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Mechanism of Androgen-Independent Stromal Proliferation in Benign Prostatic Hyperplasia

Department of Urology, Fukushima Medical University School of Medicine, 1 Hikarigaoka, Fukushima 9601295, Japan
Author to whom correspondence should be addressed.
Int. J. Mol. Sci. 2023, 24(14), 11634;
Submission received: 19 June 2023 / Revised: 14 July 2023 / Accepted: 16 July 2023 / Published: 19 July 2023
(This article belongs to the Special Issue Molecular Immunology of the Male Reproductive System)


Benign prostatic hyperplasia (BPH) is a chronic proliferative disease showing stromal-dominant proliferation. However, the detailed proliferation mechanism has remained unclear. Although aging and androgen have been reported as definitive risk factors for BPH, recent studies have focused on the involvement of androgen-independent factors. Androgen-independent factors include ischemia, oxidative stress, metabolic syndrome, infection, autoimmune reactions, and inflammation, with inflammation in BPH tissues playing a central role in the BPH proliferative process. Inflammation in BPH tissues by various factors finally leads to tissue remodeling and stromal proliferation through the wound healing process of the prostate. To elucidate the proliferative mechanism of BPH, a study using whole-genome gene expression analysis in a stromal-dominant BPH rat model was performed and showed that immune response-related pathways and complement classical pathways are activated. Furthermore, expression analysis using this BPH rat model showed that the autoimmune reaction triggered complement pathway activation in the proliferative process of BPH. BPH is a multifactorial disease, and understanding the role of androgen-independent factors including immune responses contributes to elucidating the pathogenesis of BPH. Androgen-independent factors may lead to new therapeutic targets for BPH, and further development of this research is expected.

1. Introduction

Benign prostatic hyperplasia (BPH) is a chronic proliferative disease that may be defined as prostate glandular epithelial enlargement secondary to epithelial and stromal hyperproliferation, with a predominance of stromal cells [1]. BPH is a progressive condition of aging men that McNeal characterized as a selective benign overgrowth within the transition-periurethral zone (TPZ) proximal to the verumontanum, which can clinically result in bladder outlet obstruction and various lower urinary tract symptoms (LUTS) [2,3,4,5,6]. Beginning at age 40 years, the prevalence of BPH increases with aging. Approximately fifty percent of males can exhibit BPH symptoms by 51–60 years [7]. The prevalence of BPH was seventy percent in males by 70 years, and increases to eighty percent by 85 years [8]. The occurrence and development of BPH are closely related to age.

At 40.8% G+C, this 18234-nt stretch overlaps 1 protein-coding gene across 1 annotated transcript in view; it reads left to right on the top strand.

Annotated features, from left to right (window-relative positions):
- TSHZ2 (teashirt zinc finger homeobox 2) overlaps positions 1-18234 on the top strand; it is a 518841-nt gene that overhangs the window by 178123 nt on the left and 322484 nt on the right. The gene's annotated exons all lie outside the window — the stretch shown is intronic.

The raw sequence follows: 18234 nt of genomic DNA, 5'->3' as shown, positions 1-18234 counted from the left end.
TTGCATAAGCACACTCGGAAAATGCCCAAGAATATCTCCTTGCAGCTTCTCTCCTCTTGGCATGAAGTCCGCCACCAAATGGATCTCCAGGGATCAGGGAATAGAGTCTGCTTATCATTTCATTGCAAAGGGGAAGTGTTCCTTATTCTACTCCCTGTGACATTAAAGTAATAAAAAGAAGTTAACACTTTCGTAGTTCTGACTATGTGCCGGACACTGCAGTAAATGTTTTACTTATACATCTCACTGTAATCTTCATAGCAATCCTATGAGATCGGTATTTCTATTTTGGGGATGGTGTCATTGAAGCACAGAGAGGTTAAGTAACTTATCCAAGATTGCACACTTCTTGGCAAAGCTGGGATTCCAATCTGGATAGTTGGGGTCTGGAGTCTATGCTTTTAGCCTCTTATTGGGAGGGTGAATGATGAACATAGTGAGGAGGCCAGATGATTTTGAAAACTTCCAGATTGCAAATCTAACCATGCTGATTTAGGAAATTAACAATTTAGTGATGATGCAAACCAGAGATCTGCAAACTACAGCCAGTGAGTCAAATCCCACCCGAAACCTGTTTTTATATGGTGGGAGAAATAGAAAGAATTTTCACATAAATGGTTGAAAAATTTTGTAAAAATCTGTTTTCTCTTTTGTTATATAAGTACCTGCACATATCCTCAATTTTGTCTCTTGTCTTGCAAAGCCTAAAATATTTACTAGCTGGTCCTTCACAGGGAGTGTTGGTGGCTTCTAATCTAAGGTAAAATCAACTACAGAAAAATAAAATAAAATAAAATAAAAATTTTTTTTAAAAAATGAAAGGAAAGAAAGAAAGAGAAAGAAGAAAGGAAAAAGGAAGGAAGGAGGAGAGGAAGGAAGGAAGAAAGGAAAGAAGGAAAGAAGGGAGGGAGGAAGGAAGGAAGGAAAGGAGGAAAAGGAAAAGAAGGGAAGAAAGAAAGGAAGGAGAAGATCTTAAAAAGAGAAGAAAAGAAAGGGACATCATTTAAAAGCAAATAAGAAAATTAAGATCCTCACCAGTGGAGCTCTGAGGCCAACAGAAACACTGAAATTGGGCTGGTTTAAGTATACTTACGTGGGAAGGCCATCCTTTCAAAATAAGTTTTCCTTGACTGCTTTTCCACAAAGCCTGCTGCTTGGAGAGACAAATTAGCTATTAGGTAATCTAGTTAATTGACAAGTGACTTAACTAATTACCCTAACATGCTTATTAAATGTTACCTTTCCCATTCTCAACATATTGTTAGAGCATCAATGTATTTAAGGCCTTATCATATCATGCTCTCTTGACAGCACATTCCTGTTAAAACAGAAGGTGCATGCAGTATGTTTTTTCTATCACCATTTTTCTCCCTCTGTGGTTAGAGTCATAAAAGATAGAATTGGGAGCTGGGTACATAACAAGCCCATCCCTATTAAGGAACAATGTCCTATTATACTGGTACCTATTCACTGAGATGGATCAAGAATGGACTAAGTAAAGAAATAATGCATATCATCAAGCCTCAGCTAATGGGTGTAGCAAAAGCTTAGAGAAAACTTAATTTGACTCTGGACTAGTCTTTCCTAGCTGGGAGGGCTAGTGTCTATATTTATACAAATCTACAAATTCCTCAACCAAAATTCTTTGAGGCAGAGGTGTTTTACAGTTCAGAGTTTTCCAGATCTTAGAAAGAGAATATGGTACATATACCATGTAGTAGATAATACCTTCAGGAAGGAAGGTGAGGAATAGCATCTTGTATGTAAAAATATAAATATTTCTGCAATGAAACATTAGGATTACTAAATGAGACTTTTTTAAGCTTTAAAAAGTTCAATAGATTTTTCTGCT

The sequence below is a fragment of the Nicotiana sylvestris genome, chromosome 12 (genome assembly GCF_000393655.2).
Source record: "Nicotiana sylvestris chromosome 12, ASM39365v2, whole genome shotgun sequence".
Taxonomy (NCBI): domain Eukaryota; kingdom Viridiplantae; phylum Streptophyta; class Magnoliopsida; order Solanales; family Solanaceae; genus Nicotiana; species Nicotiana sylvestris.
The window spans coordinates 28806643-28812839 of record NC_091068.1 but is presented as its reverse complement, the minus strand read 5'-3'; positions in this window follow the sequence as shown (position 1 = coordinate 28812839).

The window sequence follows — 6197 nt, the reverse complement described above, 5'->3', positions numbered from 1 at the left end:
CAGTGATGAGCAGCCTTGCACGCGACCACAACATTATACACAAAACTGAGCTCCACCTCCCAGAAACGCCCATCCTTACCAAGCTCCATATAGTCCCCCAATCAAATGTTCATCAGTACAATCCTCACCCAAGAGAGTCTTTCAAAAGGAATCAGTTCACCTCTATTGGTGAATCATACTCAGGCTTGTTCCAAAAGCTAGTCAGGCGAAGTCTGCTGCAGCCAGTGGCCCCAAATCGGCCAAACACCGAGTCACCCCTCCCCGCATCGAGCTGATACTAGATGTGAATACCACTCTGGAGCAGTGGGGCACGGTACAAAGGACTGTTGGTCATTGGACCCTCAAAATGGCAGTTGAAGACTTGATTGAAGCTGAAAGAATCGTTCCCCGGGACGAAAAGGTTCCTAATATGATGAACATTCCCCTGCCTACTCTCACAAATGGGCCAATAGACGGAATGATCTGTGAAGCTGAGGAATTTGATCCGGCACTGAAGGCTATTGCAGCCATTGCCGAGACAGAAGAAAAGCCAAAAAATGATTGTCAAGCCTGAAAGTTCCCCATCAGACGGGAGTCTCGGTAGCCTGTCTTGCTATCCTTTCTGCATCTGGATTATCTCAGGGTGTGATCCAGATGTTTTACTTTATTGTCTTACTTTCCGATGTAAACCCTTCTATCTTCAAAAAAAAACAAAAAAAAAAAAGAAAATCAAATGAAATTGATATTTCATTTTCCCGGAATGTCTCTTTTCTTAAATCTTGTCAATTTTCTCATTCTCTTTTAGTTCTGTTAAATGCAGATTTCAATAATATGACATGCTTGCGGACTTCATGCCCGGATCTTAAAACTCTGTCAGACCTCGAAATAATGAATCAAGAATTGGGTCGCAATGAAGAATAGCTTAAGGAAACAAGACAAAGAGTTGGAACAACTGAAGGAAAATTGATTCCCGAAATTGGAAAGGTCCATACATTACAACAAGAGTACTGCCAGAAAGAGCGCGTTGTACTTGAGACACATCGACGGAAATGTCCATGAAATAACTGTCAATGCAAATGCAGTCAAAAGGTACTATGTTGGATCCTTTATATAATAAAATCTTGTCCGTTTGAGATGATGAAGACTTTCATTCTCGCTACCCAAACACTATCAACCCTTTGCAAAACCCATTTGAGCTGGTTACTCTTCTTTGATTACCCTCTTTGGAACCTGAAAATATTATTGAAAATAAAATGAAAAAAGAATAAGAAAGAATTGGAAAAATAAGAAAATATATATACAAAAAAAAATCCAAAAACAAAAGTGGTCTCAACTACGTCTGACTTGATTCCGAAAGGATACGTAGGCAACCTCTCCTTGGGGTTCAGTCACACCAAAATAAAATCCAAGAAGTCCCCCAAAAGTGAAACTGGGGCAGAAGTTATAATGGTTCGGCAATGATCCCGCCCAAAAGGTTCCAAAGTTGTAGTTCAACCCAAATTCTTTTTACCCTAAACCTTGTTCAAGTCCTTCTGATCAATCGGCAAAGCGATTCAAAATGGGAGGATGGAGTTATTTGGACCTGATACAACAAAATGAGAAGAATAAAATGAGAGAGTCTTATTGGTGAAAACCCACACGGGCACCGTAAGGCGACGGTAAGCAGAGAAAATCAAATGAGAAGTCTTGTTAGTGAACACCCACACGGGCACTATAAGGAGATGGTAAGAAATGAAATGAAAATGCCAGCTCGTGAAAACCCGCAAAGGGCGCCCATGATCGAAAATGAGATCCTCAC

The human prostatic gland is composed of secretory epithelium arranged in the gland within a fibromuscular stroma composed of smooth muscle. Understanding prostate development clarifies some of the hyperplastic changes observed in BPH, since this disease has been seen historically as a type of embryonic reawakening process [4,9]. Prostatic embryonic development, subsequent pubertal and adult growth, and homeostatic maintenance are strongly regulated through androgen-dependent reciprocal paracrine interactions between stromal and epithelial components (stromal-epithelial interaction) [10]. Cell proliferation is greatly increased in BPH compared to normal prostate tissue; epithelial proliferation was 9-fold higher, while stromal proliferation was 37-fold higher [11], suggesting that BPH is a disease that has stromal-dominant proliferation. Prostate epithelial proliferation results in enlargement of glandular nodules, while stromal proliferation produces a more diffuse hyperplasia with increased extracellular matrix production including collagen type I [12]. However, the specific mechanisms that promote prostatic enlargement, as well as the pathological changes leading to the BPH phenotype, have remained unclear.